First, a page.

Officials in the farming community of Imperial County rejected a deal to transfer water to San Diego, invoking a federal mandate that could throw water usage from Sacramento to San Diego into disarray.
Why would farmers turn down a deal that would pay them $258 per acre foot for water that they basically get for free? And now what?
The Imperial Irrigation District voted 3-2 to reject a proposal to reduce their water usage and sell their excess water to San Diego. The Bush administration says it will cut off California's overindulgence from the Colorado River on Jan. 1, but there is not a water crisis � in the short-term. San Diego has plenty of water in reserve, and Dennis Cushman of the San Diego County Water Authority tells the Union-Tribune that they have enough water to get through at least 2003 � meaning there's still time to work out a new deal.
But what does Imperial Valley want?
The actions of the Imperial Irrigation District (IID) are often described in news reports as the actions of 'the farmers,' but nothing could be further from the truth. The IID acts as the trustee for the water rights of the farmers, but because it is elected at large, it has a very different bottom line than the farming community � that is, getting elected by distributing as much of Imperial's water wealth as broadly throughout the community as possible. And so, their decisions play well in Imperial among just about everyone but the farmers. Witness the creation a few months ago of the Imperial Valley Water Users Association, a contentious move by the farmers to try and gain more control over the process.
Farmers in Imperial Valley pay about $15 an acre foot for the water they use, but even so, profits are thin and fallowing is a normal part of the farming business. It is hard to imagine the farmers themselves invoking such acrimonious opposition to the plan that was just rejected. The discarded proposal offered payments of $258 an acre foot (over 17 times what farmers pay for the water), and even higher payments for land that is fallowed.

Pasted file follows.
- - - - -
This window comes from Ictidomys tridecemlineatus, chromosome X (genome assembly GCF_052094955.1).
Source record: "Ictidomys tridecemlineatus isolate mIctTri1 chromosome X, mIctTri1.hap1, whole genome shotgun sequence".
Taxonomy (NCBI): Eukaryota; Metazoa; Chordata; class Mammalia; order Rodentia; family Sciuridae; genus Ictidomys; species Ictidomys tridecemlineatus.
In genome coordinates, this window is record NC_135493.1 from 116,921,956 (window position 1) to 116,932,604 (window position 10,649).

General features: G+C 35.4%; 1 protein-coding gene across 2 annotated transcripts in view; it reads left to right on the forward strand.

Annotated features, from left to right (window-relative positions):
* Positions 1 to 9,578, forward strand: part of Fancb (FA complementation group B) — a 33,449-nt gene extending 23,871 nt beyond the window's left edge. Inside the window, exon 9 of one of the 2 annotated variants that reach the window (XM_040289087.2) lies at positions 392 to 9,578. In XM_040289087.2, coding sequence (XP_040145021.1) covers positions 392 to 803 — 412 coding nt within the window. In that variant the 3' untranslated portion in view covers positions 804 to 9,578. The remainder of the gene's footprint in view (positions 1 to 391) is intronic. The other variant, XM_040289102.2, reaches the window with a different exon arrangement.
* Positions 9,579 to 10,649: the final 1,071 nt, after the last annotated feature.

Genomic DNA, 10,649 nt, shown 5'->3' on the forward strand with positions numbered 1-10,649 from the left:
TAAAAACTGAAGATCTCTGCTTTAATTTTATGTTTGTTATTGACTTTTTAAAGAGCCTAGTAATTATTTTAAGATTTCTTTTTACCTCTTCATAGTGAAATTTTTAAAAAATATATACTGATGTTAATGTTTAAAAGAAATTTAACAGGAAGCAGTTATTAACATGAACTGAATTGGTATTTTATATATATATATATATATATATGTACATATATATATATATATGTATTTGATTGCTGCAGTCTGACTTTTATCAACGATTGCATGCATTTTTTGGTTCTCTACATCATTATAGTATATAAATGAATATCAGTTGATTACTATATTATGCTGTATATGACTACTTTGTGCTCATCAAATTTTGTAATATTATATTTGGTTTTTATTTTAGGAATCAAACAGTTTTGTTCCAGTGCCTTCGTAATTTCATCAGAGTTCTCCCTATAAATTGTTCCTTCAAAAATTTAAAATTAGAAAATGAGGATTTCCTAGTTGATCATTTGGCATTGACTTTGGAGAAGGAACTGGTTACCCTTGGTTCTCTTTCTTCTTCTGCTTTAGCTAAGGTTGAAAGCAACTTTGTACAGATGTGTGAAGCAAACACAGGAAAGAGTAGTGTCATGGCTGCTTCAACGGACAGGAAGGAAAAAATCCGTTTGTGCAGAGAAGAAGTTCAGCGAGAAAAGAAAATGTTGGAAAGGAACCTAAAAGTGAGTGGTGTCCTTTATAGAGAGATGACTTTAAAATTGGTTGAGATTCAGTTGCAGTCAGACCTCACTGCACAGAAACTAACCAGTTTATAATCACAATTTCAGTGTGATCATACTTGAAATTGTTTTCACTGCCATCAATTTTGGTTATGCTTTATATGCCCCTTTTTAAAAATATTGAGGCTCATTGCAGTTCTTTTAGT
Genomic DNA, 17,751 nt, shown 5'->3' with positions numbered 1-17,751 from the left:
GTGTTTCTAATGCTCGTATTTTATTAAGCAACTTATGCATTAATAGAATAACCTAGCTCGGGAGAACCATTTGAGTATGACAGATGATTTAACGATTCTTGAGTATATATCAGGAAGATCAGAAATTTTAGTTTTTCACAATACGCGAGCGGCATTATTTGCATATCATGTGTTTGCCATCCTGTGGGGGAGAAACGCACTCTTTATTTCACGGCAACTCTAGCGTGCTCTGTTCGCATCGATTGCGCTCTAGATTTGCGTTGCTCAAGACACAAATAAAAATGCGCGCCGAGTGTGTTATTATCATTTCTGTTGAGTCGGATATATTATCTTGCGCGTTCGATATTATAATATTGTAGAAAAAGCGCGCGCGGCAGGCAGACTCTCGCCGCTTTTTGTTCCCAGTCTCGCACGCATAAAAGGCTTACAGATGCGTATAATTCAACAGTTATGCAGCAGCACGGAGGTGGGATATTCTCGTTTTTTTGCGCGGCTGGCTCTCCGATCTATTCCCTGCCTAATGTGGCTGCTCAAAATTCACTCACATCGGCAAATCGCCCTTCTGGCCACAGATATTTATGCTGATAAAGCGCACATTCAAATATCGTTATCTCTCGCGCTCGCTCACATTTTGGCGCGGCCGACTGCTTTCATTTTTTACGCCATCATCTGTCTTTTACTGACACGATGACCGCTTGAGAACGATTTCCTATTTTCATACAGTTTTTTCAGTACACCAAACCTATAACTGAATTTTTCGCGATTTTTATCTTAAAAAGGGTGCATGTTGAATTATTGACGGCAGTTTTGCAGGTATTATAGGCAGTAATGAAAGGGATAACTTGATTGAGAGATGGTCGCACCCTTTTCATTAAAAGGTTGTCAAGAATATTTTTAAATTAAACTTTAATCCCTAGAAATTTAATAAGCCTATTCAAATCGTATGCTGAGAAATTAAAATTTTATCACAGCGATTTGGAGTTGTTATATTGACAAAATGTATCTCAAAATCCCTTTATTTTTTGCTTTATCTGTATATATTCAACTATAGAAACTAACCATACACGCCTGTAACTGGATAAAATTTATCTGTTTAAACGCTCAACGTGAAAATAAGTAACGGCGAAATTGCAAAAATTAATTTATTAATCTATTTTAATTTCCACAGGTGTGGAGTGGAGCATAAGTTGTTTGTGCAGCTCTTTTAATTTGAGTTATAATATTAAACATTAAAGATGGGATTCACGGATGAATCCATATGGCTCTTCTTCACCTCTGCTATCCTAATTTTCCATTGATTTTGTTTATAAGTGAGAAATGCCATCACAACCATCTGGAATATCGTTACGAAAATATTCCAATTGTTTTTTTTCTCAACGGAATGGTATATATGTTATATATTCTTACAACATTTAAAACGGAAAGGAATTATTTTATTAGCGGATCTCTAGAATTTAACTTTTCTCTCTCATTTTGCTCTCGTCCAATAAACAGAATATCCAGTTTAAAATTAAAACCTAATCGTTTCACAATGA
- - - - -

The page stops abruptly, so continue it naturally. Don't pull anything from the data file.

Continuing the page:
Gov. Gray Davis and Sen. Dianne Feinstein have both previously threatened to commandeer water from Imperial Valley if necessary. But, the IID seems intent on standing firm and playing its political cards. Upon rejecting the transfer deal, IID board member Stella Mendoza said, "If you push me around, I'll push back."
If a new deal isn't reached quickly, endless court battles loom on the horizon. The big cities � San Diego and Los Angeles � are too politically powerful not to get their water one way or the other. If, or more realistically when, the IID loses in court, the precedent will be set for the coastal cities to simply expropriate the water that they need, regardless of the effects on agriculture and the environment. This would be a terrible loss.
Farmers and environmentalists in other Western States such as Oregon are using water markets to forge agreements that are good for both farming and wildlife. California should start working its way toward the same objective � or else we'll never see the end of the water wars.
Reaching a deal that also results in stronger water rights is crucial for the health and well being of the state. San Diego and other major cities deserve to get their water, but not at the expense of farming and wildlife. The surest way to provide for allotments of water to all three of those uses is to free up water markets by de-politicizing water rights and vesting them with agricultural and environmental interests.
Environmentalists want to protect the Salton Sea, a sanctuary for hundreds of species of birds. The rejected deal ensured that flows into the sea would not decrease for at least 15 years, allowing more time to solve the ever-increasing salinity problems faced by the sea.
Farmers believe it is their water and they should be compensated. This deal was going to pay $258 per acre foot � pretty fair.
Imperial Valley politicians want to protect the region's economy. This deal was going to provide millions to subsidize the valley.
San Diego and Los Angeles need water and are willing to pay for it.
Clearly, reaching a deal isn't as complicated as the IID makes it out to be. So what's the holdup? Local politics in Imperial Valley. San Diego will get its water. But if the Imperial Irrigation District doesn't offer up a solution — and fast — they'll have no one to blame but themselves when Imperial Valley gets the really short-end of the divining rod.
Michael De Alessi is director of natural resource policy at Reason Foundation